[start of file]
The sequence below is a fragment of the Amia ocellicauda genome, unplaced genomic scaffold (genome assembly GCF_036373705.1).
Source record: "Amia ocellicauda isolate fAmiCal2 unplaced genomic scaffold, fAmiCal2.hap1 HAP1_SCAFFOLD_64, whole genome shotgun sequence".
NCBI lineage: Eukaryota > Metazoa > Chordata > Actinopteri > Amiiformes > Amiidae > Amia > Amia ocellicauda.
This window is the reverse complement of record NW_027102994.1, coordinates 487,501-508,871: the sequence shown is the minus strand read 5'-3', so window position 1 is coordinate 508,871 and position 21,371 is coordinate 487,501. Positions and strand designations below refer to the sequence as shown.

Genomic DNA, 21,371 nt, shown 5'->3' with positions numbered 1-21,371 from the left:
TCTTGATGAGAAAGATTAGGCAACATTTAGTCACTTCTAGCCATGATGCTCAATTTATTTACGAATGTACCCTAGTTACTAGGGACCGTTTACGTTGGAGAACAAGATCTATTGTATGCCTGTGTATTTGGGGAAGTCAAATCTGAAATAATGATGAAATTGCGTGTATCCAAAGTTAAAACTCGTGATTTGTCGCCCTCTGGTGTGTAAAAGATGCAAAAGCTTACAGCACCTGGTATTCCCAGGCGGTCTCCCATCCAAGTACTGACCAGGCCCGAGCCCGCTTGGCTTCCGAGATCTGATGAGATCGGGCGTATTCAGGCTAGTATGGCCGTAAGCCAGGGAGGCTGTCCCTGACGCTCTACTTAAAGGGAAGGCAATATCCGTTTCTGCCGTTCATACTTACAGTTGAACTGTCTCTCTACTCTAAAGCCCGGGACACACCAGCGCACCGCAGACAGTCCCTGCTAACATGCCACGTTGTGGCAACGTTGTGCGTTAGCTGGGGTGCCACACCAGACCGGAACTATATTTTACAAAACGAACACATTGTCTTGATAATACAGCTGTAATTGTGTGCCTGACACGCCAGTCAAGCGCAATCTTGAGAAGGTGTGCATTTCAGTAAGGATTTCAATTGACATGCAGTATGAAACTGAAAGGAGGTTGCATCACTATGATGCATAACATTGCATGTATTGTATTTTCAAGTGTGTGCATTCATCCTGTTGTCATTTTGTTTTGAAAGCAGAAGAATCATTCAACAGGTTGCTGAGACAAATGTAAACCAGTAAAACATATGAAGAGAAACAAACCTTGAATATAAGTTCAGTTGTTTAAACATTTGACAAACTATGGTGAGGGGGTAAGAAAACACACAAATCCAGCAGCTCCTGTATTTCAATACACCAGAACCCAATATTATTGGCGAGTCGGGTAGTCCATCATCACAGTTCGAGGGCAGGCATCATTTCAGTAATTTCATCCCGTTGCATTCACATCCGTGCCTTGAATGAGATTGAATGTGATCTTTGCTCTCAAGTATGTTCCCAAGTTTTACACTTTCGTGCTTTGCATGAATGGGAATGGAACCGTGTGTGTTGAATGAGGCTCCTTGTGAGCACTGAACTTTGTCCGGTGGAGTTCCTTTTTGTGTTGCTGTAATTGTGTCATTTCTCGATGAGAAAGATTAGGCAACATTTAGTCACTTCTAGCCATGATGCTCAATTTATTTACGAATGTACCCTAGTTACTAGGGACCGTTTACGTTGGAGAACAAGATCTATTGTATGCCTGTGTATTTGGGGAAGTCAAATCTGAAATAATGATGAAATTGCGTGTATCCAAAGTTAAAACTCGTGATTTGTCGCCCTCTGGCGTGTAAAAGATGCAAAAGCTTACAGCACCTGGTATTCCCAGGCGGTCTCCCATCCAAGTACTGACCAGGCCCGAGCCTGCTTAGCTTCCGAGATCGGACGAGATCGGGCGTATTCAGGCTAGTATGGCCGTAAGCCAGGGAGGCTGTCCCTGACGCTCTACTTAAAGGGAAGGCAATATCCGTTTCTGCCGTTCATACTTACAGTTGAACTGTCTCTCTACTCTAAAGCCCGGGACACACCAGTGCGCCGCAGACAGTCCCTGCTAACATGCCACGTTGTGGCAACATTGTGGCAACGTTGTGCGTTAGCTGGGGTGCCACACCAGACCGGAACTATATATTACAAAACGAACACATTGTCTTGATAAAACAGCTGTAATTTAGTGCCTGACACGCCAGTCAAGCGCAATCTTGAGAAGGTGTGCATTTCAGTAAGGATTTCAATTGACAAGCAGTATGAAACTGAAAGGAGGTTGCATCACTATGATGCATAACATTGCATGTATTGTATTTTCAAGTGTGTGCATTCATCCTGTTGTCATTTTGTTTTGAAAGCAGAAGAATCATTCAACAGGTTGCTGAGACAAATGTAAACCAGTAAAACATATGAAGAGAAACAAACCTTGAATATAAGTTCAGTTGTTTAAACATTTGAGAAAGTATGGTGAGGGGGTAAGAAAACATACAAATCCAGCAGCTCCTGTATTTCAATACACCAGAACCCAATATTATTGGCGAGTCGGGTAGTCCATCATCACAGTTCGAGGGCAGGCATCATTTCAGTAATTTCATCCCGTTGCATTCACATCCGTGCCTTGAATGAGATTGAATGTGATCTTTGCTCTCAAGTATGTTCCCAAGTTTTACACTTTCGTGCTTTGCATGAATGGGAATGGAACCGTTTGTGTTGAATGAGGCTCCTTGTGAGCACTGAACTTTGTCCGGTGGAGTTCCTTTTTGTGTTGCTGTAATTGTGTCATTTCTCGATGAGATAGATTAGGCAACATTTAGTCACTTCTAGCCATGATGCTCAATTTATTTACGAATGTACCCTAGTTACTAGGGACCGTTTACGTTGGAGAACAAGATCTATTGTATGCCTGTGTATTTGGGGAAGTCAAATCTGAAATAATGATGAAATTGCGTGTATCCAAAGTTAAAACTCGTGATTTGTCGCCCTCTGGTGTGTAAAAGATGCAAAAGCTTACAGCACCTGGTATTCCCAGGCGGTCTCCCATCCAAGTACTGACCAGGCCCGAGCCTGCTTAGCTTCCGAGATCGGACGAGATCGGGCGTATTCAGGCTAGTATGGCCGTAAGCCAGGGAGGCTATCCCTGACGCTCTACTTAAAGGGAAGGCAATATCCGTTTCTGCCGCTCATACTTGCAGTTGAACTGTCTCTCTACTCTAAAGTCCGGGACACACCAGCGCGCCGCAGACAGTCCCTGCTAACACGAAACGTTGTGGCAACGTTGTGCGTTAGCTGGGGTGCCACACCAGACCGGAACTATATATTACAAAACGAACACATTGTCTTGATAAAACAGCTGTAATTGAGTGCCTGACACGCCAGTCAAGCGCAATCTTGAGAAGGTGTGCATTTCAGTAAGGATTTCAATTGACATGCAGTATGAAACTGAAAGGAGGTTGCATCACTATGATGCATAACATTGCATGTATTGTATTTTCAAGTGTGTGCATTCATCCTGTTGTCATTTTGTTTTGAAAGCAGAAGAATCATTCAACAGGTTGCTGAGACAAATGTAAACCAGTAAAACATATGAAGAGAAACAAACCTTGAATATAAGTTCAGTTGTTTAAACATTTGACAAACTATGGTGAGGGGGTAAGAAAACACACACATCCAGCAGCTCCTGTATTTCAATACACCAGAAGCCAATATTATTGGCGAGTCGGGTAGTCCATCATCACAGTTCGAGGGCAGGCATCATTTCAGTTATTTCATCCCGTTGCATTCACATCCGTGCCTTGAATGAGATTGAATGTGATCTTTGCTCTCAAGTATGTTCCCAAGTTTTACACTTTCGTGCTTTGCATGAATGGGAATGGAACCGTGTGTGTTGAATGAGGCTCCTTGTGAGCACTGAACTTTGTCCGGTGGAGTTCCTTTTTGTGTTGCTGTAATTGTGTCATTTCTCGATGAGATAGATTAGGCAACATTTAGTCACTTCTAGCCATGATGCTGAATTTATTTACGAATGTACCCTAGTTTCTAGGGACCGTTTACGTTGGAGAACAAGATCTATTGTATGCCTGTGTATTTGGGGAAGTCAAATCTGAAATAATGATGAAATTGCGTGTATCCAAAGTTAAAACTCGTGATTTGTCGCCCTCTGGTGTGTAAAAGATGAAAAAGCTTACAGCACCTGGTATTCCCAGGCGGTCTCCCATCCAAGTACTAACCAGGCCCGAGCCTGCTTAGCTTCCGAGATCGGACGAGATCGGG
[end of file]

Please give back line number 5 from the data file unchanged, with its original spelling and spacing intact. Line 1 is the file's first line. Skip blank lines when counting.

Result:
Genomic DNA, 21,371 nt, shown 5'->3' with positions numbered 1-21,371 from the left: